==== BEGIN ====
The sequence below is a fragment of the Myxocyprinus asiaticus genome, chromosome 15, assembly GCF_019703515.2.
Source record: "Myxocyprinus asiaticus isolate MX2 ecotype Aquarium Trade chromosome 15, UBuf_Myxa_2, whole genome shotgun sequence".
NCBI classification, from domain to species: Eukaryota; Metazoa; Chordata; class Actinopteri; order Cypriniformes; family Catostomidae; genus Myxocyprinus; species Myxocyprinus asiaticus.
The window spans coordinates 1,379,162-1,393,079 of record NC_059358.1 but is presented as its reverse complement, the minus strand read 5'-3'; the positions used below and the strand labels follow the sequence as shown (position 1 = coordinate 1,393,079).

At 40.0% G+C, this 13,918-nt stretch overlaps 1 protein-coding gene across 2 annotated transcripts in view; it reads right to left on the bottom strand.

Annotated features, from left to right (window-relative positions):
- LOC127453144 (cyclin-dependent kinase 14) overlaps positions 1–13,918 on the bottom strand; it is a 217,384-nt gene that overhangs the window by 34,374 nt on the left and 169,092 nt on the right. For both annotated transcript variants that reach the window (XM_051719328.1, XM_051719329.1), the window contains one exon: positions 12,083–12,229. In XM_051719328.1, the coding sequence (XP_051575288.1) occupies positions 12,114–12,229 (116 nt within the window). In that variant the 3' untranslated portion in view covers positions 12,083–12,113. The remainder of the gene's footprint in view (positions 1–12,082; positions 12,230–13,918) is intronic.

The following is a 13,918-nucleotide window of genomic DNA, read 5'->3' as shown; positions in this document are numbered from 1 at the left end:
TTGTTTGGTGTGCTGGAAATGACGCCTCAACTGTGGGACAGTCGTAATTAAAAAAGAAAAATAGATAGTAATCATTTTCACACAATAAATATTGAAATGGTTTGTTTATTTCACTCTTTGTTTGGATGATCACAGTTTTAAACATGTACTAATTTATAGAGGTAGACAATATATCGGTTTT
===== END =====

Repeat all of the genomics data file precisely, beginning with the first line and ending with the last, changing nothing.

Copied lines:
The sequence below is a fragment of the Myxocyprinus asiaticus genome, chromosome 15, assembly GCF_019703515.2.
Source record: "Myxocyprinus asiaticus isolate MX2 ecotype Aquarium Trade chromosome 15, UBuf_Myxa_2, whole genome shotgun sequence".
NCBI classification, from domain to species: Eukaryota; Metazoa; Chordata; class Actinopteri; order Cypriniformes; family Catostomidae; genus Myxocyprinus; species Myxocyprinus asiaticus.
The window spans coordinates 1,379,162-1,393,079 of record NC_059358.1 but is presented as its reverse complement, the minus strand read 5'-3'; the positions used below and the strand labels follow the sequence as shown (position 1 = coordinate 1,393,079).

At 40.0% G+C, this 13,918-nt stretch overlaps 1 protein-coding gene across 2 annotated transcripts in view; it reads right to left on the bottom strand.

Annotated features, from left to right (window-relative positions):
- LOC127453144 (cyclin-dependent kinase 14) overlaps positions 1–13,918 on the bottom strand; it is a 217,384-nt gene that overhangs the window by 34,374 nt on the left and 169,092 nt on the right. For both annotated transcript variants that reach the window (XM_051719328.1, XM_051719329.1), the window contains one exon: positions 12,083–12,229. In XM_051719328.1, the coding sequence (XP_051575288.1) occupies positions 12,114–12,229 (116 nt within the window). In that variant the 3' untranslated portion in view covers positions 12,083–12,113. The remainder of the gene's footprint in view (positions 1–12,082; positions 12,230–13,918) is intronic.

The following is a 13,918-nucleotide window of genomic DNA, read 5'->3' as shown; positions in this document are numbered from 1 at the left end:
TTGTTTGGTGTGCTGGAAATGACGCCTCAACTGTGGGACAGTCGTAATTAAAAAAGAAAAATAGATAGTAATCATTTTCACACAATAAATATTGAAATGGTTTGTTTATTTCACTCTTTGTTTGGATGATCACAGTTTTAAACATGTACTAATTTATAGAGGTAGACAATATATCGGTTTT